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dc.contributor.author Richardson, DM en_US
dc.contributor.author Van Wilgen, BW en_US
dc.date.accessioned 2007-03-27T08:07:37Z en_US
dc.date.accessioned 2007-06-07T10:06:59Z
dc.date.available 2007-03-27T08:07:37Z en_US
dc.date.available 2007-06-07T10:06:59Z
dc.date.copyright en_US
dc.date.issued 2004-01 en_US
dc.identifier.citation Richardson, DM and Van Wilgen, BW. 2004. Invasive alien plants in South Africa: how well do we understand the ecological impacts? South African Journal of Science, vol. 100(1), pp 45-52 en_US
dc.identifier.issn 0038-2353 en_US
dc.identifier.uri http://hdl.handle.net/10204/2088 en_US
dc.identifier.uri http://hdl.handle.net/10204/2088
dc.description.abstract This paper examines the evidence for the effects of invasive alien plants in natural and semi-natural ecosystems in South Africa. Invasive alien plants are concentrated in the Western Cape, along the eastern seaboard, and into the eastern interior, but there is a shortage of accurate data on abundance within this range. Most information on site-specific impacts comes from the fynbos biome, and is generally poor for other biomes. The consequences of invasions for the delivery of ecosystem goods and services to people are, with the notable exception of their influence on water resources, inadequately studied. The understanding of many of the broader aspects of invasion ecology needs to be enhanced, and identify important challenges for research to address critical gaps in knowledge. Priorities for future research include the development of a predictive understanding of the rates of spread of invasive alien plants, and the development of achievable goals for ecosystem repair after clearing, including measurable criteria for assessing the success of restoration. Climate change could significantly exacerbate problems with invasive species and work is needed to accommodate plausible trajectories in planning and management frameworks. Perhaps the greatest challenge for South African ecologists is to address the twin issues of skills development and social transformation, to ensure that adequate and relevant ecological expertise is maintained to meet future research and management needs. Formal collaboration between organizations to address capacity building and educational transformation in the field of invasion ecology would represent a significant step forward. en_US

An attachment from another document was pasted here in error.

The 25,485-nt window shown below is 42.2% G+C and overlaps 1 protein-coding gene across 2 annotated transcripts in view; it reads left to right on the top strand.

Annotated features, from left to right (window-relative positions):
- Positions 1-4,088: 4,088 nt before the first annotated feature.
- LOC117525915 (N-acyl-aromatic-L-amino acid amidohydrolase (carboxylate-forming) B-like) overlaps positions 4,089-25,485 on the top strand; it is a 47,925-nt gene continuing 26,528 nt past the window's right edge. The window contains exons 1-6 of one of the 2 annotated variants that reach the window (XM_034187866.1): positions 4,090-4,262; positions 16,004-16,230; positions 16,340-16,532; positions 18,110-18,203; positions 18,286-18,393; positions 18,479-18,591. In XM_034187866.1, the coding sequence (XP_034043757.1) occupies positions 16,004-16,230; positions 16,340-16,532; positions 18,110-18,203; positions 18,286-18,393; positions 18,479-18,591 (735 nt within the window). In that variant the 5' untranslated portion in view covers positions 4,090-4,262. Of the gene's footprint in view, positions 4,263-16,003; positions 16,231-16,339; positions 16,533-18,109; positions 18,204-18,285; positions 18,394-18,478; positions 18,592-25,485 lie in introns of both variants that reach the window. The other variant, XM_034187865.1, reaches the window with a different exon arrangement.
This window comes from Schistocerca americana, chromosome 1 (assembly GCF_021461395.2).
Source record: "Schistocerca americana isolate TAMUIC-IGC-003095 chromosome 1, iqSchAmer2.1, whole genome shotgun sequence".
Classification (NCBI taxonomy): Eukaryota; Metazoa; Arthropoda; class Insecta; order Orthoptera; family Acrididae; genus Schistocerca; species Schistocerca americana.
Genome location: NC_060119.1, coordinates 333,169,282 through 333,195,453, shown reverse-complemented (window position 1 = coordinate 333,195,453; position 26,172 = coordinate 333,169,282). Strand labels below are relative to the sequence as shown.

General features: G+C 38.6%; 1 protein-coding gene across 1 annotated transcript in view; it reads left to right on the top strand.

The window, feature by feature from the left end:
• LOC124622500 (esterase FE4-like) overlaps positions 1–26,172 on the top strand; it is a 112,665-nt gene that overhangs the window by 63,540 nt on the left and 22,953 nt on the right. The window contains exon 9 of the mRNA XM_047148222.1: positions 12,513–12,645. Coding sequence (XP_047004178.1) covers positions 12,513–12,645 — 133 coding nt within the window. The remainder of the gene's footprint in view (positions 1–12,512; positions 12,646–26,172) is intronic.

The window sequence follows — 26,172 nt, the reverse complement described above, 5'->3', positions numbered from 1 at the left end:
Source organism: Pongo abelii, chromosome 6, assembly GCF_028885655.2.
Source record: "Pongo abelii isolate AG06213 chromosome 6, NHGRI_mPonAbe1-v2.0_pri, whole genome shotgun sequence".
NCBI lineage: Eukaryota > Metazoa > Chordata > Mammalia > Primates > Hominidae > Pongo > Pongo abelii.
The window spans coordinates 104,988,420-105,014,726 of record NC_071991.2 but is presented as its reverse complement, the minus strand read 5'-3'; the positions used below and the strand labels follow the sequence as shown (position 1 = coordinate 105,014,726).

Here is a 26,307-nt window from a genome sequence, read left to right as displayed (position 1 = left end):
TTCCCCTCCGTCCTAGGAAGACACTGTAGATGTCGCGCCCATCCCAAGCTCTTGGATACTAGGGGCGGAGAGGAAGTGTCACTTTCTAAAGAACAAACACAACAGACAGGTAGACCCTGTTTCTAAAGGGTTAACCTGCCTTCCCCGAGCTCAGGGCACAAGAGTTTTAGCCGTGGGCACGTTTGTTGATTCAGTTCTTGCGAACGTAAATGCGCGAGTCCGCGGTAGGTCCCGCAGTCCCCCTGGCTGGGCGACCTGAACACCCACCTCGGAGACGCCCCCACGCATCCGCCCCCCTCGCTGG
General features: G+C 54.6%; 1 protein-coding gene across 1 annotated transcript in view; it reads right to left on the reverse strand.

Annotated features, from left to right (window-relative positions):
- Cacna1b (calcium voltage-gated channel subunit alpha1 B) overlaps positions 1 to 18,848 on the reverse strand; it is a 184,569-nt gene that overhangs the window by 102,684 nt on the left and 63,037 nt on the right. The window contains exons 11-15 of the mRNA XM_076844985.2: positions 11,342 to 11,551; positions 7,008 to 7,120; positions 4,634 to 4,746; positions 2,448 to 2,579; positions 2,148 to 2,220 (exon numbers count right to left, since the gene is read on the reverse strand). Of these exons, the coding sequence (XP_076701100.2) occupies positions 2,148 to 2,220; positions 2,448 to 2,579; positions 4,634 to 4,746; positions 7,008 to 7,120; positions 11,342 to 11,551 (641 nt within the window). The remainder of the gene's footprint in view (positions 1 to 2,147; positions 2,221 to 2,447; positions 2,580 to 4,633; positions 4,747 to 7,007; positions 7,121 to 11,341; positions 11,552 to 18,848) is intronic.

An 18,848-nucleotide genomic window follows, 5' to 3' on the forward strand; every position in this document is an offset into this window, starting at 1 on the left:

dc.format.extent 2244287 bytes en_US
dc.format.mimetype application/pdf en_US
dc.language.iso en en_US
dc.publisher Acad Science South Africa en_US
dc.rights Copyright: 2004 Acad Science South Africa en_US
dc.source en_US
dc.subject Invasive alien plants en_US
dc.subject Ecological impacts en_US
dc.subject Fynbos en_US
dc.subject Ecosystems en_US
dc.subject South Africa en_US
dc.title Invasive alien plants in South Africa: how well do we understand the ecological impacts? en_US
dc.type Article en_US


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